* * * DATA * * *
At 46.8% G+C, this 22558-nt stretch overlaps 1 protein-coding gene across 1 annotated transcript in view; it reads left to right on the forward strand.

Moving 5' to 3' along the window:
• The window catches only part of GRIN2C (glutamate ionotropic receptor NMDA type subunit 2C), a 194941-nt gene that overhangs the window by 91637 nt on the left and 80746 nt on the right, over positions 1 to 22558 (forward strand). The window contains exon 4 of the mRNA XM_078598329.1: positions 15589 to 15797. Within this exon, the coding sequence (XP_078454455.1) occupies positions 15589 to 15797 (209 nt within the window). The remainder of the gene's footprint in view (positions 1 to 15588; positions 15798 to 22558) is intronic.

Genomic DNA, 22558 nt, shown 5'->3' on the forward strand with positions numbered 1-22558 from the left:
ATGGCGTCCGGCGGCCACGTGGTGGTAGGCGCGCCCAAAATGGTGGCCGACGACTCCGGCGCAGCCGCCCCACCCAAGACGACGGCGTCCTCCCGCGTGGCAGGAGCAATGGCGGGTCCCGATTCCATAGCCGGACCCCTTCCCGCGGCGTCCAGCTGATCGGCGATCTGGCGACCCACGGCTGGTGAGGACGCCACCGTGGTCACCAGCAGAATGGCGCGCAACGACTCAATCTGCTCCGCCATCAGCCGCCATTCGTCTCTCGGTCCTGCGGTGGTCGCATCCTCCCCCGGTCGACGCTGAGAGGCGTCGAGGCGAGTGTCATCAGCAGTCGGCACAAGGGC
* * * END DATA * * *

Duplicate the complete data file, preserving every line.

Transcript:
At 46.8% G+C, this 22558-nt stretch overlaps 1 protein-coding gene across 1 annotated transcript in view; it reads left to right on the forward strand.

Moving 5' to 3' along the window:
• The window catches only part of GRIN2C (glutamate ionotropic receptor NMDA type subunit 2C), a 194941-nt gene that overhangs the window by 91637 nt on the left and 80746 nt on the right, over positions 1 to 22558 (forward strand). The window contains exon 4 of the mRNA XM_078598329.1: positions 15589 to 15797. Within this exon, the coding sequence (XP_078454455.1) occupies positions 15589 to 15797 (209 nt within the window). The remainder of the gene's footprint in view (positions 1 to 15588; positions 15798 to 22558) is intronic.

Genomic DNA, 22558 nt, shown 5'->3' on the forward strand with positions numbered 1-22558 from the left:
ATGGCGTCCGGCGGCCACGTGGTGGTAGGCGCGCCCAAAATGGTGGCCGACGACTCCGGCGCAGCCGCCCCACCCAAGACGACGGCGTCCTCCCGCGTGGCAGGAGCAATGGCGGGTCCCGATTCCATAGCCGGACCCCTTCCCGCGGCGTCCAGCTGATCGGCGATCTGGCGACCCACGGCTGGTGAGGACGCCACCGTGGTCACCAGCAGAATGGCGCGCAACGACTCAATCTGCTCCGCCATCAGCCGCCATTCGTCTCTCGGTCCTGCGGTGGTCGCATCCTCCCCCGGTCGACGCTGAGAGGCGTCGAGGCGAGTGTCATCAGCAGTCGGCACAAGGGC